Like father, like son.

You may have heard of Jackson Keane’s dad, Mike. Currently the Assistant of Player Development for the Winnipeg Jets, played in over 1100 games in the NHL with the Montreal Canadiens, Colorado Avalanche, St. Louis Blues, New York Rangers and Vancouver Canucks, winning three Stanley Cups in the process. His son, Jackson, is very similar with his style of play, using his speed and feisty energy to get into the heads of opponents.

Jackson was drafted by the WHL’s Swift Current Broncos, but despite going in the fourth round of the 2012 WHL Draft, Keane decided to take his chances with the college route instead. Keane played with the Winnipeg Monarchs during his bantam years before making the jump to the Winnipeg Wild of the Manitoba Midget League for the 2012-13 season. During the campaign, Keane really proved to be a dominant goal scorer at that level, finishing third in league scoring with 31 goals to go along with 45 points. His play earned him a spot with the Winnipeg Blues, a  Manitoba Junior Hockey League team that once held home to Tyler Arnason, Garnet Exelby, Ryan Garbutt and Sheldon Kennedy.

Despite being born in Denver, CO,  Keane played his minor hockey in Canada and thus made him eligible to play for Team Canada in the past. During the 2013-2014 season, his first with the Blues, Keane represented Canada West at the World U-17 Hockey Challenge, putting up three points in five games while in a limited role for the most part. This season, Keane saw action with Canada West again, but was only able to record a single assist. The point count was misleading, as many people believe Keane was consistently one of the better players in each game, even though his team finished dead last when it was all said and done.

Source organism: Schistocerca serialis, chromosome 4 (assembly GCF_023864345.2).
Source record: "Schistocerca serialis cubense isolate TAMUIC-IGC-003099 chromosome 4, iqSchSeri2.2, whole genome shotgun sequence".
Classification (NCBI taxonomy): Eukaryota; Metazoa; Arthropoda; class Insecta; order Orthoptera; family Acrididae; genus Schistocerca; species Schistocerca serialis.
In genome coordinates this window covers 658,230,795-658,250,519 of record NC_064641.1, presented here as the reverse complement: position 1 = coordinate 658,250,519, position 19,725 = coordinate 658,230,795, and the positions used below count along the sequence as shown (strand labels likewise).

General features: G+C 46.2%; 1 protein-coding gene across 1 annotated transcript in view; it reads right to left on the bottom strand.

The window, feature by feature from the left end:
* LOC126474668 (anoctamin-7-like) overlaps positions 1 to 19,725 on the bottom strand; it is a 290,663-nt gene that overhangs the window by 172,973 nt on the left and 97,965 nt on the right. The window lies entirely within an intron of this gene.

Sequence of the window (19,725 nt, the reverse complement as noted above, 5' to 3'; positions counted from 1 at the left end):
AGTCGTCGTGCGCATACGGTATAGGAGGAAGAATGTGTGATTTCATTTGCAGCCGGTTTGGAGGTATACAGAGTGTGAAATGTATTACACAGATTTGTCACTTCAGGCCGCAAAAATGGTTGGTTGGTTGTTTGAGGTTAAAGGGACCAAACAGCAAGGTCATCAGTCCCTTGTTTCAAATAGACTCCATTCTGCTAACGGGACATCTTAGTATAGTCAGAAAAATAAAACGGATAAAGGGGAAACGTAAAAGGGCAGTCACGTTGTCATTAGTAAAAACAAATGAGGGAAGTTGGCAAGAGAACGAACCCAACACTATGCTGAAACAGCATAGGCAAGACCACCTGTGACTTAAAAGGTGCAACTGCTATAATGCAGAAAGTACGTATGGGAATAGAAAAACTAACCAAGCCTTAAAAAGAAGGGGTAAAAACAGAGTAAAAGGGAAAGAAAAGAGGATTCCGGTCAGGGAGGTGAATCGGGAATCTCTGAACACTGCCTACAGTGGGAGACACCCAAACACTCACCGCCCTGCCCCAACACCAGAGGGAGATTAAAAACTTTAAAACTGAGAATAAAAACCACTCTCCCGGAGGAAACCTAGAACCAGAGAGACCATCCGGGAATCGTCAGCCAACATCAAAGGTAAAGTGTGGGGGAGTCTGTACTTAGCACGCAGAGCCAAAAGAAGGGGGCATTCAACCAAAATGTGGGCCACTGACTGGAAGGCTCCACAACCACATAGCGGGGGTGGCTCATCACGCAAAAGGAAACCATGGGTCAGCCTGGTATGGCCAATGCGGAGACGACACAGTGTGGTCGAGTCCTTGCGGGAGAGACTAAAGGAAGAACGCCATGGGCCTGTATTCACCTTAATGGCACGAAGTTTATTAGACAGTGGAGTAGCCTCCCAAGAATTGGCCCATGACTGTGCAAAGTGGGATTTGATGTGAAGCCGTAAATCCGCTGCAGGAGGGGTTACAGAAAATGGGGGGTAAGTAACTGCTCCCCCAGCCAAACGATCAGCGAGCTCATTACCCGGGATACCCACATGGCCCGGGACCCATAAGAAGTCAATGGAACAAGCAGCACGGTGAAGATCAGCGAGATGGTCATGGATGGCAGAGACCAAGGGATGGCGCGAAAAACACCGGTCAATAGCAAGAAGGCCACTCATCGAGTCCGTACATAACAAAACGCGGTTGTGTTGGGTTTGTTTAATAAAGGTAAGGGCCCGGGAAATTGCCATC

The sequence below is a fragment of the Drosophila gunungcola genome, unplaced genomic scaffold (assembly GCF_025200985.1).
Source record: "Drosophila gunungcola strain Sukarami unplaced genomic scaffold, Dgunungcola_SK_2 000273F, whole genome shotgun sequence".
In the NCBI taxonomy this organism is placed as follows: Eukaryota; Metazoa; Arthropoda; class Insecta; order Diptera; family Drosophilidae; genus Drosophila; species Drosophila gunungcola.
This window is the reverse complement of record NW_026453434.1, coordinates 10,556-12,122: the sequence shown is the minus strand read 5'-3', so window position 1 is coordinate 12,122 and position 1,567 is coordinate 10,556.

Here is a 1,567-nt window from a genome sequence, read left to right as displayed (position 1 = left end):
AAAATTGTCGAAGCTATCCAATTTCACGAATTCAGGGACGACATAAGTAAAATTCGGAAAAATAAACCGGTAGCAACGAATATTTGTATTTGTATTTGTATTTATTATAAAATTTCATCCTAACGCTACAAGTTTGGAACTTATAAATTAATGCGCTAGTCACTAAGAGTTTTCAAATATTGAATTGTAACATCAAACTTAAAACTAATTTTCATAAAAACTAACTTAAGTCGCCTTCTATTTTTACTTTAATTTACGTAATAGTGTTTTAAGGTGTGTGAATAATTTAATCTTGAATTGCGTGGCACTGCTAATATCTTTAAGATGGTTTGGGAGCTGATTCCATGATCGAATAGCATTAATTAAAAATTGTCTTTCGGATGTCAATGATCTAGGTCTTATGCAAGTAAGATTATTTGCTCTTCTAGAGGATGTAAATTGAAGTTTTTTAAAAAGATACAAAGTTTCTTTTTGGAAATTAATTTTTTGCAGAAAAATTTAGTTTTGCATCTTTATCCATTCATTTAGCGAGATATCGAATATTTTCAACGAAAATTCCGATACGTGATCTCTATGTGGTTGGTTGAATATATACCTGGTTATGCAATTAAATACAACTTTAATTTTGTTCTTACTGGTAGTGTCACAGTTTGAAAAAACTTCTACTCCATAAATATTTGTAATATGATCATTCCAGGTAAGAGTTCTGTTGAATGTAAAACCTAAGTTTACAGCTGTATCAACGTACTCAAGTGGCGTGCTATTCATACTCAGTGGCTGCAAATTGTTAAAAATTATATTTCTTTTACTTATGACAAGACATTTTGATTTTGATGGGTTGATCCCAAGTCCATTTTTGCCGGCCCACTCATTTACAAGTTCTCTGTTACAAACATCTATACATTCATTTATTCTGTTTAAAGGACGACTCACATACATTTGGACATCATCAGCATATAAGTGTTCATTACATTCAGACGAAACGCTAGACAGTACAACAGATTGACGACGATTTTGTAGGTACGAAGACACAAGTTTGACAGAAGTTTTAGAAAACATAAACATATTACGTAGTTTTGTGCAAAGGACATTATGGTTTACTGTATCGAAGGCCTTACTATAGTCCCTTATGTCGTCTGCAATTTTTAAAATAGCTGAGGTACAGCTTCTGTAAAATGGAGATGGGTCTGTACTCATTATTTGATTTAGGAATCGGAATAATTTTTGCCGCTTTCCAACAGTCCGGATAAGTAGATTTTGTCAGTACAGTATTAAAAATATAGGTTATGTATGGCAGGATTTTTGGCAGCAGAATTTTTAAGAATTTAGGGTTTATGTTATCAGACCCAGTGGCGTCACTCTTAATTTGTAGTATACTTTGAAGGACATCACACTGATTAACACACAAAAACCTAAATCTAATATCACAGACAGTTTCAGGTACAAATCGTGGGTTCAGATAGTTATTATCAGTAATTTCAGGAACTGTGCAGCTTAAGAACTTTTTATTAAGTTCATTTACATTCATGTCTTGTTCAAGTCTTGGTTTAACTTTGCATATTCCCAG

Keane is small at just 5’9, but he’s still super quick and won’t shy away from throwing the body. He’s also been getting better with his play away from the puck, as evident with Team Canada at the World Junior A Challenge earlier this season. Keane is keen on making smart plays in the offensive zone, which was one of the reasons why he was named CJHL Prospect Game player of the match for Team West last month.

Keane is expected to play another season of junior before heading off to the University of North Dakota for the 2016-2017 season. A project player, Keane will need a few years of seasoning before making an effective jump to the pro game. His dad, Mike, had a very similar route to this point as Jackson, having played for the Winnipeg Blues during his Junior A career. This time, however, Jackson is on the radar of NHL scouts while Mike went undrafted many moons ago, later joining the Habs on a free agent deal. The same could happen to Jackson, but regardless, he can only go up from here.

Steven is a junior hockey reporter for the Oakville Blades of the Ontario Junior Hockey League, and also focuses on international hockey for his website, You can follow Steven on twitter @StevenEllisNHL.

Photo from Tim Bates / OJHL Images